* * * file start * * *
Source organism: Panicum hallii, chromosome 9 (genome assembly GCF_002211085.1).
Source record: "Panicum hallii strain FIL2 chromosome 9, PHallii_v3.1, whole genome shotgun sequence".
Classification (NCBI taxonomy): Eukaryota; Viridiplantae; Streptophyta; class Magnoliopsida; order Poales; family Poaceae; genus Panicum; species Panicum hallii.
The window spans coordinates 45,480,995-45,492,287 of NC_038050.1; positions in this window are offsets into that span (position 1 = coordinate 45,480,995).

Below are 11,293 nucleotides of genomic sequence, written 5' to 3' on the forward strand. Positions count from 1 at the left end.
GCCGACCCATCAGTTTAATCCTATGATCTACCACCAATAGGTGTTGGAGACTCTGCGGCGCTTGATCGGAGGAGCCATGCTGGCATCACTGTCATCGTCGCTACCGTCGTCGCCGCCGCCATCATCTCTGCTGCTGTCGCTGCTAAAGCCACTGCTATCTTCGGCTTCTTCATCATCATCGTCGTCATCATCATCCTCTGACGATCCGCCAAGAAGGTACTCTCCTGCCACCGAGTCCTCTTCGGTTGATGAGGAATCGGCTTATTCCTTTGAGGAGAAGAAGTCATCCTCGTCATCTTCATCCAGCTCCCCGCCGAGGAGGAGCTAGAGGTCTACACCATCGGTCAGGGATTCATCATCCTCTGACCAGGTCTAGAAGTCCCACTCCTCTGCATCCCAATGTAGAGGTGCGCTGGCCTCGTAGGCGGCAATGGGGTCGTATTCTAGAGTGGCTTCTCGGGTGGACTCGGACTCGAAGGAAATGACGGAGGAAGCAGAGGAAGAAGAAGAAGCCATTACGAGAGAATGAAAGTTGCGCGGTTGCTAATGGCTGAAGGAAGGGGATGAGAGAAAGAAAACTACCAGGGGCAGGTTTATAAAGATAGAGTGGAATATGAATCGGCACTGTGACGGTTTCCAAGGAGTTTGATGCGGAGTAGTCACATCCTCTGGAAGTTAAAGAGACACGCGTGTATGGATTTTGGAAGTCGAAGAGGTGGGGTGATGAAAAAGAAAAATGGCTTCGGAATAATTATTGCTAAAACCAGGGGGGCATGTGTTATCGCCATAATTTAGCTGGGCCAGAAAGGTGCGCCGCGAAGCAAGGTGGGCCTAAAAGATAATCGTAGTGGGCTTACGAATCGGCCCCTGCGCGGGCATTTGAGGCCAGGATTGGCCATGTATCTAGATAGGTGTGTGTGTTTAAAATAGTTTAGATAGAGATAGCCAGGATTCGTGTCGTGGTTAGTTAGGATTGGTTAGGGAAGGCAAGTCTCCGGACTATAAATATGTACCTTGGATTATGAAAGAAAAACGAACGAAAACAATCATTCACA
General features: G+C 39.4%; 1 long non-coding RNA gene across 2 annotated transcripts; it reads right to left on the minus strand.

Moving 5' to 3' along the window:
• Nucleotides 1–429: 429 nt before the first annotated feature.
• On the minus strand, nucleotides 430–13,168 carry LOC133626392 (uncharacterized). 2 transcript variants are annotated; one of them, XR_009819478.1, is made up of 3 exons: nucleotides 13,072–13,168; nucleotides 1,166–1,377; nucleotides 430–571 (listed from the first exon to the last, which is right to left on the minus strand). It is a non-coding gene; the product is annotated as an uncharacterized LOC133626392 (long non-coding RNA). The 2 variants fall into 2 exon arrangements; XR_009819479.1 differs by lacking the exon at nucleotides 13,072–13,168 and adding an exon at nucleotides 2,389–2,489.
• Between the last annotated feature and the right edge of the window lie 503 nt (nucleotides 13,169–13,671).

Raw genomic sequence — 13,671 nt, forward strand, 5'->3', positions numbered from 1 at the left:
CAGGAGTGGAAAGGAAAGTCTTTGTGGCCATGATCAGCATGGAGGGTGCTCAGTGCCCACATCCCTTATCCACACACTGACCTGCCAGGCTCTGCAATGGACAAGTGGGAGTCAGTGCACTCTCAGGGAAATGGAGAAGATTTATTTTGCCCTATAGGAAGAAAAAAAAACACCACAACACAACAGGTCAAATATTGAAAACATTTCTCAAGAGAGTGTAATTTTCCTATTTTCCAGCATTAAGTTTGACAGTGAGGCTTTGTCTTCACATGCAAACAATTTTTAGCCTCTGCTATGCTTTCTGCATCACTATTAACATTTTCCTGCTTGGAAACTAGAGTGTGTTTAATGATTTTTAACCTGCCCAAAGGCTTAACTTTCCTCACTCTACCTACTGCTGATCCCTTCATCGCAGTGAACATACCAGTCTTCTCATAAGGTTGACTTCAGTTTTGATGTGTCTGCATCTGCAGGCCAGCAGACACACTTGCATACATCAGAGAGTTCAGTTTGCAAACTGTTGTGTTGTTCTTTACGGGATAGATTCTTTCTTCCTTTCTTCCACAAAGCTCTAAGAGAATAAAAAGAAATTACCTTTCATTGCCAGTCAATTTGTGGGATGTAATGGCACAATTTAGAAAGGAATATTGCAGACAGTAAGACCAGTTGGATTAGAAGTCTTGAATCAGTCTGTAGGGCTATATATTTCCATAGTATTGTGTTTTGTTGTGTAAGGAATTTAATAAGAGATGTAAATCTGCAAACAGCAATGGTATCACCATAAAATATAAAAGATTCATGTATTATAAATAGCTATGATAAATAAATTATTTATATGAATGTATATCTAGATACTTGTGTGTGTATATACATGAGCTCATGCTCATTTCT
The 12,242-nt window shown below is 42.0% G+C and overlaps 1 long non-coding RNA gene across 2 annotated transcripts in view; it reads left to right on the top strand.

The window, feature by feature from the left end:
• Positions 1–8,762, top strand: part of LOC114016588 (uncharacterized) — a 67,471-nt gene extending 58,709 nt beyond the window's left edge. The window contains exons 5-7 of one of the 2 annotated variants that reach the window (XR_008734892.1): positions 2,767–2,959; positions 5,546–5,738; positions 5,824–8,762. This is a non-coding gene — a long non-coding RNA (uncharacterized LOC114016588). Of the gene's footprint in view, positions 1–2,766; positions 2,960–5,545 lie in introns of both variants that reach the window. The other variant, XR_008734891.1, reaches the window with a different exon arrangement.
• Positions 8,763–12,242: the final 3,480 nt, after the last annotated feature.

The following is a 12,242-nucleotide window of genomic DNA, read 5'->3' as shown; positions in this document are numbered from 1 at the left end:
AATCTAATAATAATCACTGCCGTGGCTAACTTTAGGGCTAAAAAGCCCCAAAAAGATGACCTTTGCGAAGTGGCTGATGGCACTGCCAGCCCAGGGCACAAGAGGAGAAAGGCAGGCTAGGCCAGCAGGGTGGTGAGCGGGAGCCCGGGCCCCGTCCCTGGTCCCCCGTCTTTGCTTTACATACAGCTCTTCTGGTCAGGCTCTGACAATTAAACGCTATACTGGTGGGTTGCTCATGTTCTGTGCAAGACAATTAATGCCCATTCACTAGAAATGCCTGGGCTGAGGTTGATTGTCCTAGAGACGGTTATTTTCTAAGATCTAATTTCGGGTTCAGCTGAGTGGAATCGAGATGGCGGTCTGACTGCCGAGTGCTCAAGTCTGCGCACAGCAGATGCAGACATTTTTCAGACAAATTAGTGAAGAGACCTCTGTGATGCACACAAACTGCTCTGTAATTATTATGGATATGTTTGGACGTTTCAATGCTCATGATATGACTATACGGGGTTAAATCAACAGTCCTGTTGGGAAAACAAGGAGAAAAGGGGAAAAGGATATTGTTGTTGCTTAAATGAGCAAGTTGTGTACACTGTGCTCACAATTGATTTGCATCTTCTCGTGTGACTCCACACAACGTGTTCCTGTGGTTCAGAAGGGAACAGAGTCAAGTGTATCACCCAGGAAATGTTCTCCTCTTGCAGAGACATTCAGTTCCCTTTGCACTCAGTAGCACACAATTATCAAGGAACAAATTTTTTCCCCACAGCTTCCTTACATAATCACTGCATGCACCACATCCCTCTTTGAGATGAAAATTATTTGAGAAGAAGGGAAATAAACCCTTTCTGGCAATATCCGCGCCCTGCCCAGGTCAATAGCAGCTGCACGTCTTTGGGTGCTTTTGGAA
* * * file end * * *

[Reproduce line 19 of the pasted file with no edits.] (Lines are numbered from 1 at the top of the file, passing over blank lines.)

AATCTAATAATAATCACTGCCGTGGCTAACTTTAGGGCTAAAAAGCCCCAAAAAGATGACCTTTGCGAAGTGGCTGATGGCACTGCCAGCCCAGGGCACAAGAGGAGAAAGGCAGGCTAGGCCAGCAGGGTGGTGAGCGGGAGCCCGGGCCCCGTCCCTGGTCCCCCGTCTTTGCTTTACATACAGCTCTTCTGGTCAGGCTCTGACAATTAAACGCTATACTGGTGGGTTGCTCATGTTCTGTGCAAGACAATTAATGCCCATTCACTAGAAATGCCTGGGCTGAGGTTGATTGTCCTAGAGACGGTTATTTTCTAAGATCTAATTTCGGGTTCAGCTGAGTGGAATCGAGATGGCGGTCTGACTGCCGAGTGCTCAAGTCTGCGCACAGCAGATGCAGACATTTTTCAGACAAATTAGTGAAGAGACCTCTGTGATGCACACAAACTGCTCTGTAATTATTATGGATATGTTTGGACGTTTCAATGCTCATGATATGACTATACGGGGTTAAATCAACAGTCCTGTTGGGAAAACAAGGAGAAAAGGGGAAAAGGATATTGTTGTTGCTTAAATGAGCAAGTTGTGTACACTGTGCTCACAATTGATTTGCATCTTCTCGTGTGACTCCACACAACGTGTTCCTGTGGTTCAGAAGGGAACAGAGTCAAGTGTATCACCCAGGAAATGTTCTCCTCTTGCAGAGACATTCAGTTCCCTTTGCACTCAGTAGCACACAATTATCAAGGAACAAATTTTTTCCCCACAGCTTCCTTACATAATCACTGCATGCACCACATCCCTCTTTGAGATGAAAATTATTTGAGAAGAAGGGAAATAAACCCTTTCTGGCAATATCCGCGCCCTGCCCAGGTCAATAGCAGCTGCACGTCTTTGGGTGCTTTTGGAA